zaterdag 21 januari 2012

New Zealand, Te Wahipounamu – South West New Zealand

The landscape in this park, situated in south-west New Zealand, has been shaped by successive glaciations into fjords, rocky coasts, towering cliffs, lakes and waterfalls. Two-thirds of the park is covered with southern beech and podocarps, some of which are over 800 years old. The kea, the only alpine parrot in the world, lives in the park, as does the rare and endangered takahe, a large flightless bird.



Te Wahipounamu comprises the least-disturbed tenth of New Zealand's land mass, with some 2 million hectares of temperate rainforest, 450 km of alpine communities, and a distinctive fauna. It contains the best modern representation of the ancient flora and fauna of Gondwanaland, including Podocarpus species, genera of beech, flightless kiwis, 'bush' moas and carnivorous Powelliphanta land snails.
The overwhelming mountainous character of the area results from tectonic movement between the Pacific plate and the Indo-Australian plate over the last 5 million years. High local relief is the result of deep glacial excavation. Glaciers are an important feature of the nominated area, especially in the vicinity of Westland and Mount Cook national parks. There have also been substantial post-glacial changes, especially marked in South Westland and the Southern Alps. Erosion is rapid, especially west of the Main Divide. Intense gullying, serrated ridges, and major and minor rock falls are characteristic of this zone. However, glacial landforms are almost entirely intact in Fiordland.


The vegetation is notable both in national and international terms for its diversity and essentially pristine condition. A floristically rich alpine vegetation of shrubs, tussocks and herbs extends around the summits of the mountains, from about 1,000 m to the permanent snowline. At warmer lower altitudes, the rainforest is dominated by dense stands of tall podocarps. The wetter, milder west is characterized by luxuriant rainforest and wetlands; the drier, more continental east has more open forest, shrublands and tussock grasslands. The most extensive and least modified natural freshwater wetlands in New Zealand are found in this area. Sizeable open wetlands, including high-fertility swamps and low-fertility peat bogs, are a particular feature of the south Westland coastal plain.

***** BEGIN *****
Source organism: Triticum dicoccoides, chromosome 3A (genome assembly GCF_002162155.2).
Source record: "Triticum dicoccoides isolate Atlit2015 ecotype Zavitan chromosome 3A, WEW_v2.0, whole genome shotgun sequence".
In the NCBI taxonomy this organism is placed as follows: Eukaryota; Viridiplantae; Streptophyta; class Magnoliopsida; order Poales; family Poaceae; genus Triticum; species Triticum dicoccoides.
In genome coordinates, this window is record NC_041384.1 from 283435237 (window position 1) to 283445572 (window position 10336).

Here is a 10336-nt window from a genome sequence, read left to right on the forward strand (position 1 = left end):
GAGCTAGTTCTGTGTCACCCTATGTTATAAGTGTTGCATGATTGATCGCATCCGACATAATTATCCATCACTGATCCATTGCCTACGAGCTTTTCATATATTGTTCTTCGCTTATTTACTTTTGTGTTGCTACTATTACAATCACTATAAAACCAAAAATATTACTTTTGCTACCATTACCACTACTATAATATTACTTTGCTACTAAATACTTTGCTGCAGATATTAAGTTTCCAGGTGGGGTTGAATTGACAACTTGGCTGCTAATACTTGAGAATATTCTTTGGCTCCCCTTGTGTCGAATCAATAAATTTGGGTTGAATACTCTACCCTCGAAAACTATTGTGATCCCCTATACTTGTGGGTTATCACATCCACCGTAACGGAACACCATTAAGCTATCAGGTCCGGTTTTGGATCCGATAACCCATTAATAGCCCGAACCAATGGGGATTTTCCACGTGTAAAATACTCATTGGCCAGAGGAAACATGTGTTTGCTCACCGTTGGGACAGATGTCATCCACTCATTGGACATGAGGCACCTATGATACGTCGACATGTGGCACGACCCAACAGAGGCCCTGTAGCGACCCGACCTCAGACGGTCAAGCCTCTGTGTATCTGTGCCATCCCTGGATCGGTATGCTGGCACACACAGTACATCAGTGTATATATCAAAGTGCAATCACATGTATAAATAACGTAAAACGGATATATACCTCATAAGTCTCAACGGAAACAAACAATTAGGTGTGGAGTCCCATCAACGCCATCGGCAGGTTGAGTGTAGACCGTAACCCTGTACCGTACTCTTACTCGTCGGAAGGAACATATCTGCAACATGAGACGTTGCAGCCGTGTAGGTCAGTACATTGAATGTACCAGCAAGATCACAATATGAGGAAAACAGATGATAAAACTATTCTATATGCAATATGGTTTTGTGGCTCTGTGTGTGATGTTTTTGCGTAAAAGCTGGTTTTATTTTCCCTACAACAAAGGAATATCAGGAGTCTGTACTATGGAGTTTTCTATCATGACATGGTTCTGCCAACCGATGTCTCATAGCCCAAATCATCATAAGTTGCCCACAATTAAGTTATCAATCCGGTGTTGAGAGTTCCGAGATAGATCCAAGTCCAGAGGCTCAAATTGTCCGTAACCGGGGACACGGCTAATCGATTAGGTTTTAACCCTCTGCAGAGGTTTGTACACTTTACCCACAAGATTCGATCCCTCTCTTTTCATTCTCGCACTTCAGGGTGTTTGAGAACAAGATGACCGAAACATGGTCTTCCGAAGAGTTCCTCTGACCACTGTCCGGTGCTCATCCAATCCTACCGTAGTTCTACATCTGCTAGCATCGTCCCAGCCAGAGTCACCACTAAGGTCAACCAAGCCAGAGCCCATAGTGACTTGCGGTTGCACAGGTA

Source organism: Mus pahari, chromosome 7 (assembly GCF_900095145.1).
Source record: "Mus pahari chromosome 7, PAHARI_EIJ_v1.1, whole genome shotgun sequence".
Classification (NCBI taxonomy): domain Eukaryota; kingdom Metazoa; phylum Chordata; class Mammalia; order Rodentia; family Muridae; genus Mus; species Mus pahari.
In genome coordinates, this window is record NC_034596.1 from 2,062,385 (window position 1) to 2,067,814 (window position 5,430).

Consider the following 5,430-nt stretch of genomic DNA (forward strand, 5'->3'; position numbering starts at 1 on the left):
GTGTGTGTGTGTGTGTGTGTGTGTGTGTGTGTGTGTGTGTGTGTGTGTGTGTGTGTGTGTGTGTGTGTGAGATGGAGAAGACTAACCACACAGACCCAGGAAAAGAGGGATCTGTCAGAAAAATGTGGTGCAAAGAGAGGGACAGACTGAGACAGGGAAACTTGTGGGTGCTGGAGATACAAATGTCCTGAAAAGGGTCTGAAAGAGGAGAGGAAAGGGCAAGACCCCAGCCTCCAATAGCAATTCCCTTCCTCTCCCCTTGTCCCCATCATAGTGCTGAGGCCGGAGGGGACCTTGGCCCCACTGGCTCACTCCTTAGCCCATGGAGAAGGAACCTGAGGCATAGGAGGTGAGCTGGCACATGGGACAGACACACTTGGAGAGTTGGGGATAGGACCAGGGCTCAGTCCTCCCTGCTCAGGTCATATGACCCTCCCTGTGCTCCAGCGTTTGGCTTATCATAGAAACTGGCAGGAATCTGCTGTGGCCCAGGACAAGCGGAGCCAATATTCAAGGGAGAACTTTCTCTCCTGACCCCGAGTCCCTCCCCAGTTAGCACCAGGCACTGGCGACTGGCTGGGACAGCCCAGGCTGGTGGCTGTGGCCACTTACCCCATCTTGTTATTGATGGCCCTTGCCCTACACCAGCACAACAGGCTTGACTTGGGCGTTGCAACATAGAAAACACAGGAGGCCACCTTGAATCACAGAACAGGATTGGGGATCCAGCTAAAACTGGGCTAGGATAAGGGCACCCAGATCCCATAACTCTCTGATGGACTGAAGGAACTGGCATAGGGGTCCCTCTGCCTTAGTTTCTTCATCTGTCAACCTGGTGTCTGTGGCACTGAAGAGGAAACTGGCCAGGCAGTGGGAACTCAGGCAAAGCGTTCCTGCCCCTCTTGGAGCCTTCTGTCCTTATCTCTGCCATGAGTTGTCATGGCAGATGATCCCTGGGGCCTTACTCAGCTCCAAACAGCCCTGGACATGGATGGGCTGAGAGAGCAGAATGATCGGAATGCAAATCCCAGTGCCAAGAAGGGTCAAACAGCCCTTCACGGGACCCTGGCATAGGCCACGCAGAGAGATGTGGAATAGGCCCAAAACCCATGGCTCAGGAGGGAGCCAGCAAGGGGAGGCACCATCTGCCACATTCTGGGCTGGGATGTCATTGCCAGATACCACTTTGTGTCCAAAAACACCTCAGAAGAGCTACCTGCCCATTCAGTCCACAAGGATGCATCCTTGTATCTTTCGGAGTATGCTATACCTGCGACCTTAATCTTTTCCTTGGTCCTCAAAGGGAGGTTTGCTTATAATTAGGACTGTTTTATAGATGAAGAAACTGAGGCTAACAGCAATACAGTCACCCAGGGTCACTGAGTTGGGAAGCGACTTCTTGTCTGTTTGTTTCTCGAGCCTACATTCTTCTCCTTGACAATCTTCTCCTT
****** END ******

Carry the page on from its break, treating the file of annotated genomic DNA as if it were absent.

The best-known vegetation chronosequences are those on glacial landforms where the ages of outwash, terrace and higher piedmont surfaces are known. The most impressive landform chronosequence is the flights of marine terraces in southern Fiordland. As the least-modified region on mainland New Zealand, the south-west is the core habitat for many indigenous animals, including a number of primitive taxa, and contains the largest and most significant populations of forest birds in the country, most of which are endemic to New Zealand. A few mountain valleys in Fiordland harbour the total wild population (about 170 birds) of the takahe, a large flightless rail believed extinct until 'rediscovered' in 1948 and which is recognized as endangered. Most of New Zealand's fur seals are found along the south-west coast. Virtually wiped out by sealing in the early 1800s, they currently number about 50,000.
A Maori association with the area falls into three broad categories: mythological, traditional history and ethnological. All these values are contained within the tradition of the Ngai Tahu tribe, whose ancestral territories cover all except the extreme northern parts of South Island.



Historical Description

Proposed for inscription on the Unesco World Heritage List in 1990. A major preservation initiative was the reservation for national park purposes of 950,OOOha of Fiordland in 1904. The name was subsequently changed to Fiordland National Park when it was gazetted under national parks legislation in 1955. Mount Cook and Westland national parks were gazetted in 1953 and 1960, respectively, and Mount Aspiring National Park in 1964. Mount Aspiring National Park almost doubled in size by the mid-1970s, and 24,285ha was added in 1989. The upper Karangarua Valley was added to Westland National Park in 1983. Much of the land not included within national park has been managed as State forest land under the Forests Act, Crown land under the Land Act or as reserves under the Reserves Act.




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